# 9.21 Expression¶

Expression is a constructor that creates domains whose objects can have very general symbolic forms. Here are some examples:

This is an object of type Expression Integer.

sin(x) + 3*cos(x)^2


 sin(x)+3cos(x)2

Type: Expression Integer

This is an object of type Expression Float.

tan(x) - 3.45*x


 tan(x)-3.45x

Type: Expression Float

This object contains symbolic function applications, sums, products, square roots, and a quotient.

(tan sqrt 7 - sin sqrt 11)^2 / (4 - cos(x - y))


 -tan(7)2+2sin(11)tan(7)-sin(11)2cos(y-x)-4

Type: Expression Integer

As you can see, Expression actually takes an argument domain. The coefficients of the terms within the expression belong to the argument domain. Integer and Float, along with Complex Integer and Complex Float are the most common coefficient domains.

The choice of whether to use a Complex coefficient domain or not is important since FriCAS can perform some simplifications on real-valued objects

log(exp x)@Expression(Integer)


x

Type: Expression Integer

... which are not valid on complex ones.

log(exp x)@Expression(Complex Integer)


log(ex)

Type: Expression Complex Integer

Many potential coefficient domains, such as AlgebraicNumber, are not usually used because Expression can subsume them.

sqrt 3 + sqrt(2 + sqrt(-5))


 -5+2+3

Type: AlgebraicNumber

% :: Expression Integer


 -5+2+3

Type: Expression Integer

Note that we sometimes talk about an object of type Expression. This is not really correct because we should say, for example, an object of type Expression Integer or an object of type Expression Float. By a similar abuse of language, when we refer to an expression in this section we will mean an object of type Expression R for some domain R.

The FriCAS documentation contains many examples of the use of Expression. For the rest of this section, we’ll give you some pointers to those examples plus give you some idea of how to manipulate expressions.

It is important for you to know that Expression creates domains that have category Field. Thus you can invert any non-zero expression and you shouldn’t expect an operation like factor to give you much information. You can imagine expressions as being represented as quotients of multivariate polynomials where the variables are kernels (see KernelXmpPage ). A kernel can either be a symbol such as x or a symbolic function application like sin(x + 4). The second example is actually a nested kernel since the argument to sin contains the kernel x.

height mainKernel sin(x + 4)


 2

Type: PositiveInteger

Actually, the argument to sin is an expression, and so the structure of Expression is recursive. KernelXmpPage demonstrates how to extract the kernels in an expression.

Use the HyperDoc Browse facility to see what operations are applicable to expression. At the time of this writing, there were 262 operations with 147 distinct name in Expression Integer. For example, numernumerExpression and denomdenomExpression extract the numerator and denominator of an expression.

e := (sin(x) - 4)^2 / ( 1 - 2*y*sqrt(- y) )


 -sin(x)2+8sin(x)-162y-y-1

Type: Expression Integer

numer e


 -sin(x)2+8sin(x)-16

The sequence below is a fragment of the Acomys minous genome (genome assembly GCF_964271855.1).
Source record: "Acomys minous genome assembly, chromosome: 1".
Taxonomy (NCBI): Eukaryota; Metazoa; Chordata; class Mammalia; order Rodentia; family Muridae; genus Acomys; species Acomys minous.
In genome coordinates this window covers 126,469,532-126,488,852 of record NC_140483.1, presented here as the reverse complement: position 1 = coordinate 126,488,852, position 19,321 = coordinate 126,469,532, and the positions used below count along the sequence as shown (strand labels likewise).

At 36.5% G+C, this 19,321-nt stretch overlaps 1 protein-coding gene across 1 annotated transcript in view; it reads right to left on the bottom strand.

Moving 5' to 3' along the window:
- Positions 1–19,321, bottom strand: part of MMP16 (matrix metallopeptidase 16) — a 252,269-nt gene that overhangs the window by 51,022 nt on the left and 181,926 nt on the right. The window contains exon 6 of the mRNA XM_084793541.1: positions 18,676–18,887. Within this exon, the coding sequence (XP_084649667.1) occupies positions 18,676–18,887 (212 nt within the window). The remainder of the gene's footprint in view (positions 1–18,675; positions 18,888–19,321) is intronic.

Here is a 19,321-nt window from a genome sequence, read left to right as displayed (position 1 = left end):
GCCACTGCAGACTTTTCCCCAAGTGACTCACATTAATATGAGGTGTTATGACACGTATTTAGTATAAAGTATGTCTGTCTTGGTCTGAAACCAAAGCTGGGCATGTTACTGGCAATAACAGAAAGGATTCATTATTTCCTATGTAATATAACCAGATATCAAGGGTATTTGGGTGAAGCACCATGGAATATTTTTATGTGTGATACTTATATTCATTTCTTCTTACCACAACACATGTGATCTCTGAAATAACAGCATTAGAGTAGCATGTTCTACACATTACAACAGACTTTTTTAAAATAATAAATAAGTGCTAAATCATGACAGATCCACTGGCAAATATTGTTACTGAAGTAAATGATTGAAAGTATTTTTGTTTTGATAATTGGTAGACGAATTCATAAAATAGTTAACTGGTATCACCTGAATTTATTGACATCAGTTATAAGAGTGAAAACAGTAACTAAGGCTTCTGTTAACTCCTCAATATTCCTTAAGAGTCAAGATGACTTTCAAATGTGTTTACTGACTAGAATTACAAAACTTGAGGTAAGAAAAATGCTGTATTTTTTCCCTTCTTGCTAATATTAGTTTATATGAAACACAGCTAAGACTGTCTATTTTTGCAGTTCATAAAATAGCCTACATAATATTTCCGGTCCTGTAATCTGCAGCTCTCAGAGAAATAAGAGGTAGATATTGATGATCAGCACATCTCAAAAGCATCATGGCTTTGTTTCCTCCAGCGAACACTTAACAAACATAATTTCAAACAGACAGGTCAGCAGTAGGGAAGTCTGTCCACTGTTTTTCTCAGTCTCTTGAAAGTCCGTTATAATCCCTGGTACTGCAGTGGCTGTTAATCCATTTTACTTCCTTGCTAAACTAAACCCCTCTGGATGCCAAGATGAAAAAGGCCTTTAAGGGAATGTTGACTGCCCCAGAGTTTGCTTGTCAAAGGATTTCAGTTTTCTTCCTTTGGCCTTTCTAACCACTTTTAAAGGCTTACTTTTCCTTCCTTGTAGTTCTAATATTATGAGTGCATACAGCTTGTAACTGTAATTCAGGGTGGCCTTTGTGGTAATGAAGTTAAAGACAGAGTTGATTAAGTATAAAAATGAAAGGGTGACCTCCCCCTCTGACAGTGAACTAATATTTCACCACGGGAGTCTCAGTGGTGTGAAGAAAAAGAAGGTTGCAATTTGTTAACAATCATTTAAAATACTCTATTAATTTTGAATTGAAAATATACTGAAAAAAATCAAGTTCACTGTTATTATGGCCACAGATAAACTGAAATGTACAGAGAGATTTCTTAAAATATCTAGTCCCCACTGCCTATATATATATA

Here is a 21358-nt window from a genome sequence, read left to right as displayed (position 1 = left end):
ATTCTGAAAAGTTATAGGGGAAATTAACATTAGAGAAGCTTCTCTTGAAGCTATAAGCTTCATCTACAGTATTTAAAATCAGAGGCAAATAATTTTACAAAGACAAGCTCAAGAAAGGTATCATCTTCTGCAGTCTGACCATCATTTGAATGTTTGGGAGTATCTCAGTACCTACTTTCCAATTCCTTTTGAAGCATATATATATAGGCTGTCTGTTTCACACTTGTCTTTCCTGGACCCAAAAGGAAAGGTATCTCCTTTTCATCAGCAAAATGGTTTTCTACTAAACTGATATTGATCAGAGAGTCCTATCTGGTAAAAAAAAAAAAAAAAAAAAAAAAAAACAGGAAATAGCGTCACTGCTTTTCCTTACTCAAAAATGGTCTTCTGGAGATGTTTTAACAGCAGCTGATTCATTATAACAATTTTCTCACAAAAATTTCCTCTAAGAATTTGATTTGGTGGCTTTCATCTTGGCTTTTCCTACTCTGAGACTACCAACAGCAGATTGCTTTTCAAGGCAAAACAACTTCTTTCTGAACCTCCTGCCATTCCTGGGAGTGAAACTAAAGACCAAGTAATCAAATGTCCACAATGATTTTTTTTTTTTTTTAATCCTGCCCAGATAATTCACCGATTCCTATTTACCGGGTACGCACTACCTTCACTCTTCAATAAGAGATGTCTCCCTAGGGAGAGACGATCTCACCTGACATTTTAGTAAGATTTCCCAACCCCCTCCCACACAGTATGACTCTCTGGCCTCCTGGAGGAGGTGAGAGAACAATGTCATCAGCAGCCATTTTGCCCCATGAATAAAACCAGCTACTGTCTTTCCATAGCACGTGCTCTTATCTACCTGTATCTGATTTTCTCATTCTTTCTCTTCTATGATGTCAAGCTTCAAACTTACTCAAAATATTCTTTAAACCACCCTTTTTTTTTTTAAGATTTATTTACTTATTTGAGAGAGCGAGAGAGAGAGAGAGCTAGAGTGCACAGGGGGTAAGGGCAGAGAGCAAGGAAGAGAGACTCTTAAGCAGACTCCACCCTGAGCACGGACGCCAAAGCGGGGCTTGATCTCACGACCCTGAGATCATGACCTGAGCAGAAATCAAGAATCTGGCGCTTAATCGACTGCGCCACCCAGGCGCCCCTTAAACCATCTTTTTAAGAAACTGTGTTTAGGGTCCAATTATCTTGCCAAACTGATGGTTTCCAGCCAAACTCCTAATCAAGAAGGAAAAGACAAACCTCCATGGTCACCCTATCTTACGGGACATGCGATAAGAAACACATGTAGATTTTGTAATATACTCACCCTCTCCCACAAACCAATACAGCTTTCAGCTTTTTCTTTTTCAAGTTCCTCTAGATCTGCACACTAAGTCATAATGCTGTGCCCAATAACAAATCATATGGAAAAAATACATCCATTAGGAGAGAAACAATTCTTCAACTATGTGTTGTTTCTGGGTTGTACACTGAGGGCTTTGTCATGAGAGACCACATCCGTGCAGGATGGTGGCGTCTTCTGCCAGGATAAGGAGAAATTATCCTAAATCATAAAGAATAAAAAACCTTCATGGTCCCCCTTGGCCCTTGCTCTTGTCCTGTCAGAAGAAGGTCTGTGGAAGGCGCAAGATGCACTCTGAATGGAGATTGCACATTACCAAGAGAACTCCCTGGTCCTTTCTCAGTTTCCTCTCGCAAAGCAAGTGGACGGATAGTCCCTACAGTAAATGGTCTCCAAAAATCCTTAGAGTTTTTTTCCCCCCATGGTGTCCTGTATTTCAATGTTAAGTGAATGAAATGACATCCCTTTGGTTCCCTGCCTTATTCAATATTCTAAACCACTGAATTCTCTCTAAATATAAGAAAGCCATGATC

Type: SparseMultivariatePolynomial(Integer,Kernel Expression Integer)

denom e


 2y-y-1

Type: SparseMultivariatePolynomial(Integer,Kernel Expression Integer)

Use DDExpression to compute partial derivatives.

D(e, x)


 (4ycos(x)sin(x)-16ycos(x))-y-2cos(x)sin(x)+8cos(x)4y-y+4y3-1

Type: Expression Integer

See ugIntroCalcDerivPage in Section ugIntroCalcDerivNumber for more examples of expressions and derivatives.

D(e, [x, y], [1, 2])


 (((-2304y7+960y4)cos(x)sin(x)+(9216y7-3840y4)cos(x))-y+(-960y9+2160y6-180y3-3)cos(x)sin(x)+(3840y9-8640y6+720y3+12)cos(x))((256y12-1792y9+1120y6-112y3+1)-y-1024y11+1792y8-448y5+16y2)

Type: Expression Integer

See ugIntroCalcLimitsPage in Section ugIntroCalcLimitsNumber and ugIntroSeriesPage in Section ugIntroSeriesNumber for more examples of expressions and calculus. Differential equations involving expressions are discussed in ugProblemDEQPage in Section ugProblemDEQNumber . Chapter 8 has many advanced examples: see ugProblemIntegrationPage in Section ugProblemIntegrationNumber for a discussion of FriCAS’s integration facilities.

When an expression involves no symbol kernels (for example, x), it may be possible to numerically evaluate the expression.

If you suspect the evaluation will create a complex number, use complexNumeric.

complexNumeric(cos(2 - 3*%i))


 -4.1896256909688072301+9.109227893755336598i

Type: Complex Float

If you know it will be real, use numeric.

numeric(tan 3.8)


 0.773556

Type: Float

The numeric operation will display an error message if the evaluation yields a calue with an non-zero imaginary part. Both of these operations have an optional second argument n which specifies that the accuracy of the approximation be up to n decimal places.

When an expression involves no symbolic application kernels, it may be possible to convert it a polynomial or rational function in the variables that are present.

e2 := cos(x^2 - y + 3)


 cos(y-x2-3)

Type: Expression Integer

e3 := asin(e2) - %pi/2


 -y+x2+3

Type: Expression Integer

e3 :: Polynomial Integer


 -y+x2+3

Type: Polynomial Integer

This also works for the polynomial types where specific variables and their ordering are given.

e3 :: DMP([x, y], Integer)


 x2-y+3

Type: DistributedMultivariatePolynomial([x,y],Integer)

Finally, a certain amount of simplication takes place as expressions are constructed.

sin %pi


 0

Type: Expression Integer

cos(%pi / 4)


 22

Type: Expression Integer

For simplications that involve multiple terms of the expression, use simplify.

tan(x)^6 + 3*tan(x)^4 + 3*tan(x)^2 + 1


 tan(x)6+3tan(x)4+3tan(x)2+1

Type: Expression Integer

simplify %


 1cos(x)6

Type: Expression Integer

See ugUserRulesPage in Section ugUserRulesNumber for examples of how to write your own rewrite rules for expressions.